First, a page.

By Joshua Margolin, partner; Liam Murphy, associate; Kevin Cheng, summer associate
(This article was originally published by IFLR.)
Recidivist companies hoping to earn a declination after voluntarily self-disclosing corporate wrongdoing must measure up to uncertain standards that promise uncertain rewards.
Over the last year, the Department of Justice (DOJ) revised its corporate enforcement policies to encourage companies to voluntarily disclose wrongdoing in exchange for reduced penalties, namely non-guilty plea deals. Unfortunately for companies with a history of prior misconduct (recidivists), the new guidance imposes heightened standards of “immediate” self-disclosure and “extraordinary” cooperation and remediation to be eligible for reduced penalties, yet remains ambiguous as to how companies may achieve these heightened standards. This uncertainty has left recidivist companies in limbo.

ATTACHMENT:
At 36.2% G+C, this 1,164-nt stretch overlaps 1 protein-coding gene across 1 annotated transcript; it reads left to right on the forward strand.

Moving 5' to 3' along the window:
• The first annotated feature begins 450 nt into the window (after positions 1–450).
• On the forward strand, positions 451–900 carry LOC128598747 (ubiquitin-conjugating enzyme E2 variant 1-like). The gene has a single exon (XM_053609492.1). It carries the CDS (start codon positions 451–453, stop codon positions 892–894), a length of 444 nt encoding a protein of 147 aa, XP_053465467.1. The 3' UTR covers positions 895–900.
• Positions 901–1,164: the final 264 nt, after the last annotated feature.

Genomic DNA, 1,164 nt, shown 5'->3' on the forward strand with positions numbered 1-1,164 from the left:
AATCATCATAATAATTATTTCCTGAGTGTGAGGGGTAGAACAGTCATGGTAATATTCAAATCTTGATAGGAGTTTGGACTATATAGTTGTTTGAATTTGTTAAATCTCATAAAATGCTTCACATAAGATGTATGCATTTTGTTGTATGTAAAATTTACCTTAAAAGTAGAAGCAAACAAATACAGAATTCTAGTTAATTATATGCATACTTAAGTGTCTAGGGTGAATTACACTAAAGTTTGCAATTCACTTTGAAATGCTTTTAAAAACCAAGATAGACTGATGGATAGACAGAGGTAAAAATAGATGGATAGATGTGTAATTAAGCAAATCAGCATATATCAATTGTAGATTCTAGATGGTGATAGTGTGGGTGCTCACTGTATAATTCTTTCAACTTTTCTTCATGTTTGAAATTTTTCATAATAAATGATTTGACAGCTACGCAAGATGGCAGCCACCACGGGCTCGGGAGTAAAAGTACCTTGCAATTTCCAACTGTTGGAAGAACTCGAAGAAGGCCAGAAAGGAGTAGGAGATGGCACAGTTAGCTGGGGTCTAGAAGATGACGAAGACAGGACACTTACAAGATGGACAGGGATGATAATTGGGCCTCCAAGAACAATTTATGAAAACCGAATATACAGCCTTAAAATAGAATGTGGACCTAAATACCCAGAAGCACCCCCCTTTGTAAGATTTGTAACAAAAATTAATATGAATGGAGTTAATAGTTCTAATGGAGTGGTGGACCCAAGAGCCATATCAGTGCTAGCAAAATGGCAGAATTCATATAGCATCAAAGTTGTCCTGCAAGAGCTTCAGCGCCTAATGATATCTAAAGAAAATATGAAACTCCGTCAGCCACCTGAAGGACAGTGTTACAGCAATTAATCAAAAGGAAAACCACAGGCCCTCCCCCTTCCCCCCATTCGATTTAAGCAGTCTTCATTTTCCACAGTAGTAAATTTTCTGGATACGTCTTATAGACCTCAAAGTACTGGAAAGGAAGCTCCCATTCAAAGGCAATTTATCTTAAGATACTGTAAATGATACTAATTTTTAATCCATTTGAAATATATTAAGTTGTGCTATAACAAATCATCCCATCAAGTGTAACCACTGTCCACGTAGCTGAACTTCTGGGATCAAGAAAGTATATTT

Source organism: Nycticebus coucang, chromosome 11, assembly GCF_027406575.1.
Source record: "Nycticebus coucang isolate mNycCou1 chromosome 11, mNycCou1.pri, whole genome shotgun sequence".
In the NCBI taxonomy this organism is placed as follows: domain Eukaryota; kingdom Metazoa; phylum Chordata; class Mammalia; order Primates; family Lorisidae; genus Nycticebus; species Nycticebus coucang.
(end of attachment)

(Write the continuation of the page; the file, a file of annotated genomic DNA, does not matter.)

This article analyzes the DOJ’s new policy changes regarding voluntary self-disclosure and how that may impact a recidivist company’s decision to self-disclose. First, the article discusses new DOJ guidance that created heightened standards for recidivist companies to overcome in exchange for voluntary self-disclosure credit. Second, the article analyzes the enforcement action against recidivist ABB, and recent guidance from the DOJ to understand how prosecutors may interpret these new heightened standards to achieve favourable non-criminal resolutions.